Volume 7, Issue 5, September-October 2003

The Rating Game


The National Fenestration Ratings Council Takes on the Window Film Industry
by Penny Beverage

Two years ago, the National Fenestration Rating Council (NFRC), which is based in Silver Spring, Md., considered adding window film to the list of products it rates (see March-April 2001 Window Film, page 6). However, the association did not complete the task at the time and it seemed that it might postpone the endeavor indefinitely.

However, the time finally has come, and the window film industry now must face the new standards imposed on it by the NFRC.

The NFRC recently announced that it has approved a new technical procedure for rating window film (along with screens) when it met in Scottsdale, Ariz., June 8-12, 2003, at the Camelback Inn Marriott Resort. NFRC will begin to develop the certification and labeling procedures at its upcoming task group meetings in Kansas City, Mo., to be held September 18-19. 

“NFRC is committed to improving our existing rating procedures and to expanding the universe of products that manufacturers can bring to us for fair, accurate and credible energy performance ratings,” said Tony Rygg, NFRC chair, as he made the announcement. “We appreciate the effort made by window film manufacturers to work with us to develop technical procedures that will eventually allow them to rate and certify their film products through NFRC.”

Who’s the Stranger?
Many may wonder, what is the NFRC, and what business does it have rating window film?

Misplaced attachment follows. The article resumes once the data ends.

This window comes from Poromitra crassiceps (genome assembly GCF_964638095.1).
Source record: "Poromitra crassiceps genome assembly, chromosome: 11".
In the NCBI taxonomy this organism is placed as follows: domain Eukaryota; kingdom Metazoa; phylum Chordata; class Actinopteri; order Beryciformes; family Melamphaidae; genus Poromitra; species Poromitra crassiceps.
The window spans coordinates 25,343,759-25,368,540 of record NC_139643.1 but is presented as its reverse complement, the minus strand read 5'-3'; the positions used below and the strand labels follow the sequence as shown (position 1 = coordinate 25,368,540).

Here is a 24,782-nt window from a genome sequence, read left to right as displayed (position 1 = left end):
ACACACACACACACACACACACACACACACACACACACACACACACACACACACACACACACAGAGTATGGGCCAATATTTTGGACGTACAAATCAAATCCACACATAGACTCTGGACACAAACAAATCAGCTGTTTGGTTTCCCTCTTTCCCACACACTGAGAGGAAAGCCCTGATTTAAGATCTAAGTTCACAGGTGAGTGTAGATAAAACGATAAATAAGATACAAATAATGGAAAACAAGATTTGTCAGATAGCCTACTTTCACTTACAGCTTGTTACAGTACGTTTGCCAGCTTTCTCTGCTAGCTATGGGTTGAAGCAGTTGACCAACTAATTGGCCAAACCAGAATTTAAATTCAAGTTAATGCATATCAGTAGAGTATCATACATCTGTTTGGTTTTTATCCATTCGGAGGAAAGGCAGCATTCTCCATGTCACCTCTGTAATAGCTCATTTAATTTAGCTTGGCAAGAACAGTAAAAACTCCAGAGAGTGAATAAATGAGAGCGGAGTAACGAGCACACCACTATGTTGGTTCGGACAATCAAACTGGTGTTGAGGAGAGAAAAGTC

The NFRC is a non-profit, public/private organization created by the window, door and skylight industry. Its membership list currently includes manufacturers, suppliers, builders, architects and designers, specifiers, code officials, utility companies and government agencies.

However, most of the major window film manufacturers have little to no involvement with the council, though the International Window Film Association (IWFA), which is based in Martinsville, Va., is a member, and says it supports its own members’ interests at NFRC meetings. In addition, St. Louis-based Solutia Inc., which owns CPFilms Inc., is a member of the council.

Despite the small number of film manufacturers on the council, Darrell Smith, executive director of the IWFA and a member of the Association of Industrial Metallizers, Coaters and Laminators’ window film committee (AIMCAL WFC), said he and the AIMCAL WFC have been involved in the development process since the idea came about.

“About four years ago, it was suggested to me by NFRC and [Department of Energy] contacts that our industry needed to have a more proactive role in helping NFRC embrace technologies other than conventional glass/window combinations,” Smith said. “Based on that advice, both the WFC and IWFA endorsed participation by … me to represent our industry properly and to make sure the information NFRC received about films was accurate and current.”

Smith said Lisa Winckler of CPFilms, who is also on the AIMCAL WFC, has also represented the window film industry at a number of NFRC meetings.

What’s the NFRC’s Purpose?
The NFRC says it provides “consistent ratings on window, door and skylight products”—with film excluded from the chosen products until now. But NFRC executive director Jim Benney said film is a natural extension of the council’s current list of products.